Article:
WWW Wednesday

What are you currently reading?

Kitaro by Shigeru Mizuki

This collection of graphic shorts is about a boy (Kitaro) who can see yokai, the umbrella term for Japanese ghosts, ghouls and demons. The creator, Shigeru Mizuki, was famous for his comics about these creatures and the graphic novel Nonnonba describes his friendship with the old woman who worked for his family and was the person who introduced him to yokai in the first place.

I really love that book, and after I’d read it I was keen to read Kitaro and was disappointed that it wasn’t available at the bookstore. Imagine my surprise when someone at my flat for my Christmas party, remarked that I owned the Drawn & Quaterly edition, a collection of stories from the original manga series. I think I got it as a gift (from the same friend who encouraged me to buy Nonnonba) several years ago and forgot all about it! She doesn’t remember either.

Kitaro isn’t exactly disappointing, but I guess I expected more after Nonnonba. I believe the comics were written for a much younger reader than Nonnonba is meant for. Each story sees the boy vanquishing some yokai or other, at times with the help of other yokai. There are funny moments and some of the yokai are striking in their appearance, but, on the whole, it’s all too repetitive and I’m starting to get bored.

Every Heart a Doorway by Seanan McGuire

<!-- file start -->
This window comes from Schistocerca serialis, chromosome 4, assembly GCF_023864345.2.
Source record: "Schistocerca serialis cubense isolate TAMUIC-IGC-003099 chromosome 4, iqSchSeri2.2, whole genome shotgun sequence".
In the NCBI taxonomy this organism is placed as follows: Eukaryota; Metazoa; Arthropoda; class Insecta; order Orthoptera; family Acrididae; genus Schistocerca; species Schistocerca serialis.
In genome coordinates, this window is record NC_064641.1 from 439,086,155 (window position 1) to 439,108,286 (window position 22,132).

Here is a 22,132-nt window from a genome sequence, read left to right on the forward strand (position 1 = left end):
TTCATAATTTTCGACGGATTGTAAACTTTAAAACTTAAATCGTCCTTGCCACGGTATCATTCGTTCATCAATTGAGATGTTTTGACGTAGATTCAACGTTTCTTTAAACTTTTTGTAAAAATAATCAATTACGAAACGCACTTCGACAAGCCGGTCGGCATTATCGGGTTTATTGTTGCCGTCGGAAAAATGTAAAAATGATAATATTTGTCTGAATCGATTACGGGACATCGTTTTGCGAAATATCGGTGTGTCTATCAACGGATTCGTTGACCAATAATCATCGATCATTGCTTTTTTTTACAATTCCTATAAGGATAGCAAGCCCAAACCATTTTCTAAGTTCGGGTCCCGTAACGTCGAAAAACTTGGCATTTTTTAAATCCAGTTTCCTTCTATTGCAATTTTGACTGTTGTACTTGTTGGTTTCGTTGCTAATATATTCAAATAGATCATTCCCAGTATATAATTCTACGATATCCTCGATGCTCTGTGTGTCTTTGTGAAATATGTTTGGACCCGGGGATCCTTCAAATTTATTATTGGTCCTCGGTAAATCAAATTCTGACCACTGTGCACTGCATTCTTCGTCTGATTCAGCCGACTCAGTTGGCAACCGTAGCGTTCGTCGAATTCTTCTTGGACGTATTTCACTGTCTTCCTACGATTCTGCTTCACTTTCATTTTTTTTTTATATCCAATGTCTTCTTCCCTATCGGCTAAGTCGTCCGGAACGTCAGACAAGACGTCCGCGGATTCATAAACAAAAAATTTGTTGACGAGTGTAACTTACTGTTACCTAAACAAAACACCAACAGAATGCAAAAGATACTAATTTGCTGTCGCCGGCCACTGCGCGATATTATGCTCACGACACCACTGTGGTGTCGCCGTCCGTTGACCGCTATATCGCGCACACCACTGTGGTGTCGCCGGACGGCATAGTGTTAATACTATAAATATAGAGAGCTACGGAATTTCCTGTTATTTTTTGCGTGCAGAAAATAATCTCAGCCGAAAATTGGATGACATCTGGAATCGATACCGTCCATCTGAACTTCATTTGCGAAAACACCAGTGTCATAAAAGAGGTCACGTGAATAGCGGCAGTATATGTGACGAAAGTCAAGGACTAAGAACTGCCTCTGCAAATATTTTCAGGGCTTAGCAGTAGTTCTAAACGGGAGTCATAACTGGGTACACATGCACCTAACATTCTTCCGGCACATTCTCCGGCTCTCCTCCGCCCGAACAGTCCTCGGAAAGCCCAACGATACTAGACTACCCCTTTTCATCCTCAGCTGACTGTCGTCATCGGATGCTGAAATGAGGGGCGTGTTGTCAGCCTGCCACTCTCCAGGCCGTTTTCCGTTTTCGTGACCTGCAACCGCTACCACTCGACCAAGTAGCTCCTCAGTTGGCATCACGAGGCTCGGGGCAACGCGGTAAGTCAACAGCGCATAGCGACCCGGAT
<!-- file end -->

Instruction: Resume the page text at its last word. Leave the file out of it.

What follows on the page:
YA fantasy with an appealing premise but a singularly irritating cast of characters, especially Nancy, the self-consciously-written protagonist. I’m listening to this on Scribd and have just five more chapters to go. This is the first of a series, but I don’t know if I will continue. However, I suspect I may like it better in print because at least I won’t have to listen to the reader (Cynthia Hopkins) putting on these annoying accents for the characters.

A Fourth Form Friendship by Angela Brazil

I’m reading this for a book challenge. Seventy-eight per cent done, thank goodness!

What did you recently finish reading, or didn’t complete?

Uncomfortably Happily by Yeon-Sik Hong  *****

This graphic memoir tells of the two years Yeon-Sik Hong lived in the Korean countryside with his wife, an aspiring picture book author. Hong is frustrated about working as an underpaid comic book artist-for-hire. Moving out of Seoul makes financial sense, and he also hopes the quiet seclusion of the place will help him concentrate and meet his deadlines. The book documents the challenges he and his wife face, with their new home, each other, and their work as creators. So far, my favourite book this year (month!).